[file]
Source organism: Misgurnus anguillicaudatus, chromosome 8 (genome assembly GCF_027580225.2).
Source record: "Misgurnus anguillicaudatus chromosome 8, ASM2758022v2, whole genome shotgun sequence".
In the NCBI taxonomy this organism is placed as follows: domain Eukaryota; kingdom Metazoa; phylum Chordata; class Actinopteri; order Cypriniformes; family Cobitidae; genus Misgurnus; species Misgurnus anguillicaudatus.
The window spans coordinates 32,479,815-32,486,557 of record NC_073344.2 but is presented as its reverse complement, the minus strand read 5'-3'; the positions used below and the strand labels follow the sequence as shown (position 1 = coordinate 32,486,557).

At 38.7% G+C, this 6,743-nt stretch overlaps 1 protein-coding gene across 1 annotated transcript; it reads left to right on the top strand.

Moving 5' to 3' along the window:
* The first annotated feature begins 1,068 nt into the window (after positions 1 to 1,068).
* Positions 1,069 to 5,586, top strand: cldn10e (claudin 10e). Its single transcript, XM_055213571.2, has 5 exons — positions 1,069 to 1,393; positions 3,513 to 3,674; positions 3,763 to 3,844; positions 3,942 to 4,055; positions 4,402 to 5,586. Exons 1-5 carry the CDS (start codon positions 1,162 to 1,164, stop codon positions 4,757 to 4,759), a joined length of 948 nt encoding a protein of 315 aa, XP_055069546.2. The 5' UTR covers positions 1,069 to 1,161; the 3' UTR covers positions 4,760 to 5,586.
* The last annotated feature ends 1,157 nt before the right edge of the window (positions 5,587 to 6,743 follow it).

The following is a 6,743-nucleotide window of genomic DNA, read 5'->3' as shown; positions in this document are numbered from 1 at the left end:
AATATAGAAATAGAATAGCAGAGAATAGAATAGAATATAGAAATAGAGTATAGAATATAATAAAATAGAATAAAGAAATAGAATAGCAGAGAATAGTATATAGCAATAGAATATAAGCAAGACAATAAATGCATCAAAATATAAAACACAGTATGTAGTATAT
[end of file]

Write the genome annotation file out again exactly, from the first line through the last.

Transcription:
Source organism: Misgurnus anguillicaudatus, chromosome 8 (genome assembly GCF_027580225.2).
Source record: "Misgurnus anguillicaudatus chromosome 8, ASM2758022v2, whole genome shotgun sequence".
In the NCBI taxonomy this organism is placed as follows: domain Eukaryota; kingdom Metazoa; phylum Chordata; class Actinopteri; order Cypriniformes; family Cobitidae; genus Misgurnus; species Misgurnus anguillicaudatus.
The window spans coordinates 32,479,815-32,486,557 of record NC_073344.2 but is presented as its reverse complement, the minus strand read 5'-3'; the positions used below and the strand labels follow the sequence as shown (position 1 = coordinate 32,486,557).

At 38.7% G+C, this 6,743-nt stretch overlaps 1 protein-coding gene across 1 annotated transcript; it reads left to right on the top strand.

Moving 5' to 3' along the window:
* The first annotated feature begins 1,068 nt into the window (after positions 1 to 1,068).
* Positions 1,069 to 5,586, top strand: cldn10e (claudin 10e). Its single transcript, XM_055213571.2, has 5 exons — positions 1,069 to 1,393; positions 3,513 to 3,674; positions 3,763 to 3,844; positions 3,942 to 4,055; positions 4,402 to 5,586. Exons 1-5 carry the CDS (start codon positions 1,162 to 1,164, stop codon positions 4,757 to 4,759), a joined length of 948 nt encoding a protein of 315 aa, XP_055069546.2. The 5' UTR covers positions 1,069 to 1,161; the 3' UTR covers positions 4,760 to 5,586.
* The last annotated feature ends 1,157 nt before the right edge of the window (positions 5,587 to 6,743 follow it).

The following is a 6,743-nucleotide window of genomic DNA, read 5'->3' as shown; positions in this document are numbered from 1 at the left end:
AATATAGAAATAGAATAGCAGAGAATAGAATAGAATATAGAAATAGAGTATAGAATATAATAAAATAGAATAAAGAAATAGAATAGCAGAGAATAGTATATAGCAATAGAATATAAGCAAGACAATAAATGCATCAAAATATAAAACACAGTATGTAGTATAT